App for the pre-k set promotes healthy eating, exercise


Preschoolers can be notoriously picky eaters — and that’s when you can get one to sit still for a meal.

A series of free, evidence-based apps for preschoolers developed by a Cornell researcher and colleagues aims to encourage healthy eating and exercise. A majority of parents said the apps helped their children try new foods and increase their activity levels, according to a study recently published in the Journal of Nutrition Education and Behavior.

“Screens aren’t going away,” said Laura Bellows, associate professor of nutrition at the College of Human Ecology. “We want to replace sedentary screen time and give kids active screen time instead.”

Bellows co-authored Engaging Preschoolers in Food Tasting and Movement Activities Using Mobile Apps with first author Ligia Reyes, a postdoctoral fellow at Cornell University. Additional co-authors are Susan L. Johnson, PhD, of the University of Colorado Anschutz Medical Campus, and Barbara Chamberlin, PhD, of New Mexico State University. The work extends from the $5 million USDA-funded HEROs (HEalthy EnviROnments) study, which concluded earlier this year.

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Adults can download the set of four different apps – collectively known as Foods and Moves – from the Apple App Store and Google Play. Using the apps, kids guide half a dozen cartoon monsters and four animated human preschoolers through Tasting Party Express, Jungle Gym 1, Jungle Gym 2, and Spin-n-Move to try new foods and increase their indoor activities.

Together, the Foods and Moves cast encourages kids to try new foods and supports the building blocks for age-​​appropriate movements like hopping and hopping. The aim is to promote physical activity and to introduce new nutrition and exercise-based vocabulary.

The HEROs study provided families with information and activities that put the apps into action. The apps also support adults who want to extend these lessons into the real world, whether at the dinner table or through play activities.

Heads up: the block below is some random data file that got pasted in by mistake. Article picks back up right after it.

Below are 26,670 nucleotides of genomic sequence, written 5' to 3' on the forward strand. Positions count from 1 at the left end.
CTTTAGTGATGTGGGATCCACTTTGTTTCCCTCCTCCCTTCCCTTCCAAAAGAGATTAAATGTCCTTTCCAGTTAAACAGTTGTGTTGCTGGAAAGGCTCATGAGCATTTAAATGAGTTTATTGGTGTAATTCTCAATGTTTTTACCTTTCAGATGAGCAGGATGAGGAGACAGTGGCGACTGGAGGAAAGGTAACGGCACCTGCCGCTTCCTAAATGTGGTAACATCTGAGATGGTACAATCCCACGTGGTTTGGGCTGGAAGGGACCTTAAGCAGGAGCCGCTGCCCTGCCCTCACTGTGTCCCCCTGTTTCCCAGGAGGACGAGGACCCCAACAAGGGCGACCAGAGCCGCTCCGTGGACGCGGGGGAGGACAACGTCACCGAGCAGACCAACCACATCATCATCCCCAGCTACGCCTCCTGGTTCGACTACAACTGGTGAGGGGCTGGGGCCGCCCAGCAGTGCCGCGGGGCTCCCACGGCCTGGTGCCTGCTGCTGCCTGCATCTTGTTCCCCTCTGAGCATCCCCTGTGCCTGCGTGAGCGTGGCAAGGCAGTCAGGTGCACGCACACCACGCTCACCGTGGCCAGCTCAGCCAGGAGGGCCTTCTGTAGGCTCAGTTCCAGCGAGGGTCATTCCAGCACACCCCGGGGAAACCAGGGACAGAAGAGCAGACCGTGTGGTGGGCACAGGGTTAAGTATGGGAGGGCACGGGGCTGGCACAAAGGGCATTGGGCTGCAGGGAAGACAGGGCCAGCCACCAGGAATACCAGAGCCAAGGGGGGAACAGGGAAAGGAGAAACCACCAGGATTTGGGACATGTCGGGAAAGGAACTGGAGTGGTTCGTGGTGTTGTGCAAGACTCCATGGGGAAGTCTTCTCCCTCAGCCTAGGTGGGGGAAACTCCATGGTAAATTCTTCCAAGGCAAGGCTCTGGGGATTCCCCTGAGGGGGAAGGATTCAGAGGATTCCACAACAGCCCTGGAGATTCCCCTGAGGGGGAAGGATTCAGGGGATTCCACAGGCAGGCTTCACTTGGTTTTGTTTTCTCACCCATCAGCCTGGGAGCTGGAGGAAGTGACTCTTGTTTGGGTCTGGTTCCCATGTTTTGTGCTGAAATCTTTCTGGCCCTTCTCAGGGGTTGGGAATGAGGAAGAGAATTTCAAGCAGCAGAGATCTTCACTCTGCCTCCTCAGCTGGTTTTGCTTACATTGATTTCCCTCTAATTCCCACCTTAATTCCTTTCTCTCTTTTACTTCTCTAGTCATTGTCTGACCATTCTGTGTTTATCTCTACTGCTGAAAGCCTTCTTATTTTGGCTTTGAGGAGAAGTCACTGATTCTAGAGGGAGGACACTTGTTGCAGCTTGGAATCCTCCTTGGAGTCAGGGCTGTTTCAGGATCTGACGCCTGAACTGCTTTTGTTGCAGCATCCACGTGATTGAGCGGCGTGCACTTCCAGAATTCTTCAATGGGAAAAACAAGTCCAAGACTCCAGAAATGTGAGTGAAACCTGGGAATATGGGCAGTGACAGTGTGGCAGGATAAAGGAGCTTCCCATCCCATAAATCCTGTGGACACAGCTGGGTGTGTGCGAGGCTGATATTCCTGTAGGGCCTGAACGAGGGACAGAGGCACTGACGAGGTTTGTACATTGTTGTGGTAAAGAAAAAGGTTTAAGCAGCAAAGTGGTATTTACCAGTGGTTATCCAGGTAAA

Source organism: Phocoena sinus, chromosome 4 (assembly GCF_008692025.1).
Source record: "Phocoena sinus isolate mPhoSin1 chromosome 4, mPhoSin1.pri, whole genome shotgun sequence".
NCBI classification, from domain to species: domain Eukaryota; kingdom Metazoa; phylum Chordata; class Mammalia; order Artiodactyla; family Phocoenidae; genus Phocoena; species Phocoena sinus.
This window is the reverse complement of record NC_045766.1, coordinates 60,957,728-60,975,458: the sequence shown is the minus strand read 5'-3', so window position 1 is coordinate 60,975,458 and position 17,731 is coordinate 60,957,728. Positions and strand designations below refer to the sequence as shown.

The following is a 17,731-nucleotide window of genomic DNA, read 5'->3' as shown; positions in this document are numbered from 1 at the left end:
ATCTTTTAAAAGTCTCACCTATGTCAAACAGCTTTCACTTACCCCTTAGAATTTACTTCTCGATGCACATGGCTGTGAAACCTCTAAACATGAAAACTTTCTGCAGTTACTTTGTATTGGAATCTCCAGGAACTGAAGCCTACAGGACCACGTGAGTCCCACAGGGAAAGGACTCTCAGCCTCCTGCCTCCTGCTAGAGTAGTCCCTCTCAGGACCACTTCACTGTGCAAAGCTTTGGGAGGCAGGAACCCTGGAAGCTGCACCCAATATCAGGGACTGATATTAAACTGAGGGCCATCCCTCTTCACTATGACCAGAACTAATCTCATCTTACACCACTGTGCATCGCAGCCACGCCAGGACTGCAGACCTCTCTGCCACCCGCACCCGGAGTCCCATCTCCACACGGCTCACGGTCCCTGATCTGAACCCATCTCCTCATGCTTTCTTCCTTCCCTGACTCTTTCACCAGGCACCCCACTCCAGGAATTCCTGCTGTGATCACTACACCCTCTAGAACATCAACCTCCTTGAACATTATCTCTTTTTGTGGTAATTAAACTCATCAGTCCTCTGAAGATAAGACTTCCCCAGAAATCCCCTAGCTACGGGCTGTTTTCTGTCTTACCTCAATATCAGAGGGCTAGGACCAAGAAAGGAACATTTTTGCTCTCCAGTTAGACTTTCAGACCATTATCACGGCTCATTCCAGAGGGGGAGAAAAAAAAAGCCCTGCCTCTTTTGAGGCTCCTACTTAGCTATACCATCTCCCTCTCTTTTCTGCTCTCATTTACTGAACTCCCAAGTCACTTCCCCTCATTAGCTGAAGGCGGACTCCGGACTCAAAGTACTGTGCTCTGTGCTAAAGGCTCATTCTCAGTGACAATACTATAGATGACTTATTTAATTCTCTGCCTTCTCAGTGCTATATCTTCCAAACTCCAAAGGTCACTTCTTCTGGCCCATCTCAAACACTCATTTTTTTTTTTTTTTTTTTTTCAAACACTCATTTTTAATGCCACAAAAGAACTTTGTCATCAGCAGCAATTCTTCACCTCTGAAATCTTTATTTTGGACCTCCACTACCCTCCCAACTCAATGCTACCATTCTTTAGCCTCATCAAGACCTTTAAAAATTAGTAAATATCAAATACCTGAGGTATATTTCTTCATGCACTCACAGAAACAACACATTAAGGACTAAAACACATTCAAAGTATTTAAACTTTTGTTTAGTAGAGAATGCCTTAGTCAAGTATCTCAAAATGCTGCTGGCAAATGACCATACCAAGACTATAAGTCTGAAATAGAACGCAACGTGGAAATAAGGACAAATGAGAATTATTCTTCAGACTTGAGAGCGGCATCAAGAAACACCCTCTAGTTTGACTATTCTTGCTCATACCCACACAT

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“We purposely designed the apps to help parents engage their preschoolers in food and exercise activities,” Bellows said, citing feedback from parents who live in places where outdoor play is affected by weather or safety considerations may be limited.

Initially, she said, development team members envisioned the apps as activities that caregivers and children could do and play together. “Parents on the team agreed that we need to offer multiple ways of using the apps that fit into everyday life,” said Bellows, himself a parent. “The apps can be done together or while we’re doing the laundry or making dinner. I can feel good wearing this for seven minutes — I’m not just putting my preschooler in front of a TV show.”

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In the study, which examined how parents perceive the overall quality of Foods and Moves and how their preschoolers’ behavior has changed after using the apps, the majority of parents surveyed reported that their children’s willingness to try new foods , Party-Express was positively influenced by trying it out. Almost all parents reported that their children’s physical activity increased after playing Jungle Gym 1 and 2.

Most parents observed that their children continued to play the apps for the year after their launch, and 80% of parents said they were likely or very likely to recommend the apps to other families.

This project is supported by the USDA National Institute of Food and Agriculture.

Sharon Tregaskis is a freelance writer for the College of Human Ecology.



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